The people who tried to help a koala before it died from minor burns in a bushfire may have done more harm than good, a wildlife shelter has revealed.
Many animals have perished in the flames as a result of the bushfires, while others will die of starvation after their habitats were completely decimated.
Experts have said a billion animals have died this bushfire season, and the loss of native wildlife has not only devastated Australia, but the world.
Animalia Wildlife Shelter, in Frankston in Melbourne’s southeast, provides a temporary home for wildlife that needs care – and it has now warned people’s kindness and compassion towards koalas are ultimately killing them.
“With all the Facebook posts about wonderful people caring for wildlife amidst the fire and heat disasters over these past weeks a silent tragedy is happening,” the certified wildlife shelter wrote on Facebook.
“Koala's are DYING because people are trying their best to help but don't understand how a koala actually drinks.”
The shelter explained Arnie, a little koala from a town just north of Bairnsdale, survived the heat and the fires, and minor burns to his hands and feet were healing.
But he later died after he was fed the wrong way.
“When an animal is first offered water they do want to drink it,” Michelle Thomas, one of the co-founders of Animalia Wildlife Shelter, told Yahoo News Australia.
“They want to really want to try and drink it fast, but it’s really important at that point in time that they drink it slowly.”
Ms Thomas said when wildlife carers are offering water to koalas in times of crisis, it is usually out of a 3mm syringe, just to wet their mouth.
“He survived losing his mum and the loss of his home,” the shelter said.
“He was found by some very caring people who did what any human would do when they find a distressed animal, and offered him a drink from their bottle of water.”
The kind people who found the koala, and many people across the country who have been snapped giving water to koalas from bottles, didn’t realise this is actually very dangerous for koalas.
“When a Koala holds it head up and takes in too much water, it can easily get in to their lungs and cause Aspiration Pneumonia, which is usually fatal,” the Facebook said, stating this is what happened to Arnie.
Ms Thomas told Yahoo News Australia just one drop of water on their lungs can “drown them”.
Koalas get most of their water through the gum leaves they feast on, and on the rare occasion they drink water, the koala does so with their face down, lapping up small amounts with their tongue.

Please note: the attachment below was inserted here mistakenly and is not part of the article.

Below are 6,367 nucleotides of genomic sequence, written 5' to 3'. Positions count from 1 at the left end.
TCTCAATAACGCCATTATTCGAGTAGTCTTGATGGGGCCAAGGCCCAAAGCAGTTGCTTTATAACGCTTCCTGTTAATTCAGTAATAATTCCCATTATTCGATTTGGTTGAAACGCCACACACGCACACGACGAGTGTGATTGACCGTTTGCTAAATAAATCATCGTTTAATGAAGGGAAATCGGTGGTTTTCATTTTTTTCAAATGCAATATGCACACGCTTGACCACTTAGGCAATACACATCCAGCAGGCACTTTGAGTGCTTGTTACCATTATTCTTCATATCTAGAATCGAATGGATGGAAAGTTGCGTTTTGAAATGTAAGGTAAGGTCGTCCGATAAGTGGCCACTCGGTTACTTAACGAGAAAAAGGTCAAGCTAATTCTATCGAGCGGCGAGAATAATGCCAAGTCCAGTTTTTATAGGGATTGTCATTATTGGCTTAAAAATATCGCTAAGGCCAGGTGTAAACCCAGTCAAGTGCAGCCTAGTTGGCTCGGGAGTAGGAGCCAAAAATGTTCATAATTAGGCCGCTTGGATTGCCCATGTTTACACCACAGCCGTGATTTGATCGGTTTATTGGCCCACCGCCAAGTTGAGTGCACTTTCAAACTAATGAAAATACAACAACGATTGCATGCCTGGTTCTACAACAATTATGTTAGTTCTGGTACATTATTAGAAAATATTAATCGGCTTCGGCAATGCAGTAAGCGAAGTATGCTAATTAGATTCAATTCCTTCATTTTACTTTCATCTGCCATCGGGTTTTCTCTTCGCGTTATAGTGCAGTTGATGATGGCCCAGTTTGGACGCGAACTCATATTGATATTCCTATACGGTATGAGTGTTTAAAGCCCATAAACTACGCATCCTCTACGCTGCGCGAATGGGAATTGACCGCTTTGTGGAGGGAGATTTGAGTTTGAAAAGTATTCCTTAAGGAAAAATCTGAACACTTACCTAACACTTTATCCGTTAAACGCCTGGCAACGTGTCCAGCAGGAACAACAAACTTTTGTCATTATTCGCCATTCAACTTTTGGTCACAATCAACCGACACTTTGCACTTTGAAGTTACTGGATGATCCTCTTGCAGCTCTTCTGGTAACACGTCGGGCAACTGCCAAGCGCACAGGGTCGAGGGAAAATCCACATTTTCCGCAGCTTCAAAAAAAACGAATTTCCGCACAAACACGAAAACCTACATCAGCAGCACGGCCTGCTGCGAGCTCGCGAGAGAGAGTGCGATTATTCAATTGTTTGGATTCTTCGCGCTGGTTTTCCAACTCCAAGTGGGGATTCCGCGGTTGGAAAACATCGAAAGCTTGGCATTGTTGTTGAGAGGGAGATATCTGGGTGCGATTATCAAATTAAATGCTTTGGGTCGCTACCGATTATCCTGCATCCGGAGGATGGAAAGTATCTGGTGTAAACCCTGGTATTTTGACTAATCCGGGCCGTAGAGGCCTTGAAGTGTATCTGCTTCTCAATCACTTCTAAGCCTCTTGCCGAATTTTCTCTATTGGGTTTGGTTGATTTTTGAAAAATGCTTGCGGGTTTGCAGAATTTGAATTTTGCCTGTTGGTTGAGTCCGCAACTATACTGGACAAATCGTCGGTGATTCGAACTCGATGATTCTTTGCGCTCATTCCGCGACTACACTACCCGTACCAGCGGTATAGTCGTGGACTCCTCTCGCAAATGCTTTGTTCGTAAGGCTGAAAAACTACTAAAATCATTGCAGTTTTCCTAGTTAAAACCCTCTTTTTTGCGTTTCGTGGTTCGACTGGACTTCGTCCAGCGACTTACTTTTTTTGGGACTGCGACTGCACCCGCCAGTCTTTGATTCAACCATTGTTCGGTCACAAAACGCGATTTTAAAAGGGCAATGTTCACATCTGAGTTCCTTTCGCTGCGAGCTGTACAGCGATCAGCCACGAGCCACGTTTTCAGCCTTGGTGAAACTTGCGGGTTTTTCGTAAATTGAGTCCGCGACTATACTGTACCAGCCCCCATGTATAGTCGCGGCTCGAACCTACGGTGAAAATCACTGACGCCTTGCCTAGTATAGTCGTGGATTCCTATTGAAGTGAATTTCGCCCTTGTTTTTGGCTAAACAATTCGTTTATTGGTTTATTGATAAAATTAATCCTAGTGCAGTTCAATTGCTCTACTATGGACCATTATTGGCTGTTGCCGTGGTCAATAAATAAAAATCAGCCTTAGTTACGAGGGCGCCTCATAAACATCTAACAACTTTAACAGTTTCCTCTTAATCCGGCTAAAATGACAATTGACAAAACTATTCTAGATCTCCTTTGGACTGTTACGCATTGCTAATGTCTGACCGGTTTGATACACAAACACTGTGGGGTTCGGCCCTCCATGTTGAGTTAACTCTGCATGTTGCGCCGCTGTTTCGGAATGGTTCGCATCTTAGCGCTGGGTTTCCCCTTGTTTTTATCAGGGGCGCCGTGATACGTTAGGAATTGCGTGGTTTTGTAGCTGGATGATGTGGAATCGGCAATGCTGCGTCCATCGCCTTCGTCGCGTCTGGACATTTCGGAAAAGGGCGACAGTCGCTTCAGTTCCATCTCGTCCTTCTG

How to give koalas water safely
Animalia Wildlife Shelter is urging people who want to help Australia’s famed animals to be aware of how koalas hydrate.
“If you find a Koala in need of help in the heat or in a fire zone, please DO NOT OFFER IT WATER BY TIPPING IT FROM A BOTTLE OR CUP INTO THEIR MOUTHS AND NEVER FORCE A KOALA TO DRINK,” Animalia Wildlife Shelter said.
Instead, place a bowl of water on the ground, or use something that can act as a bowl – like a hat, helmet or cup – so the koala can lap up the water, face down, at a pace which is safe for them.
The shelter also encourages people to take koalas who are injured to their nearest shelter, if it is safe to catch a potentially injured or burnt koala in a blanket.
If a koala is resisting, do not pick it up – despite being cute and cuddly, koalas can cause “nasty injuries”.
If it is not safe to help the koala, take note of the location and pass on the details to shelter.
Animalia Wildlife Shelter is urging people to educate their friends, or people on social media, suggesting if you see a video or photo of someone pouring water in a koala’s mouth online to say something.
“Comment on it saying: ‘PLEASE DO NOT GIVE KOALAS WATER BY POURING IT. JUST LET THEM LAP AT THEIR OWN PACE. IF IT GETS IN THEIR LUNGS IT COULD KILL THEM’.”
Just like humans, bushfires are extremely stressful for koalas.
Animalia Wildlife Shelter is urging people to remember koalas are nocturnal and live in trees, so if you see a koala sitting on the ground during the day, call a wildlife rescue organisation.
“They are usually very stressed if they are at the point of allowing human interaction, so please do not try and take selfies with the animal as you are just causing continued stress,” Animalia Wildlife Shelter said.
Ms Thomas said the whole point of the Facebook post was not to shame anyone, but to raise awareness.
“The most important thing is the message gets out there, just to do it the right way,” she said, adding it isn’t just Animalia Wildlife Shelter trying to raise awareness about this.
Ms Thomas said carers across Victoria have been aware of, and speaking about this for a while now.
It’s not just Animalia Wildlife Shelter making noise about this, with Aussie TV vet Dr Chris Brown posting about the issue on Instagram on Thursday.
“While it might look great on the ‘gram, offering a koala a drink from a bottle isn’t without risks,” Dr Brown wrote to his Instagram.
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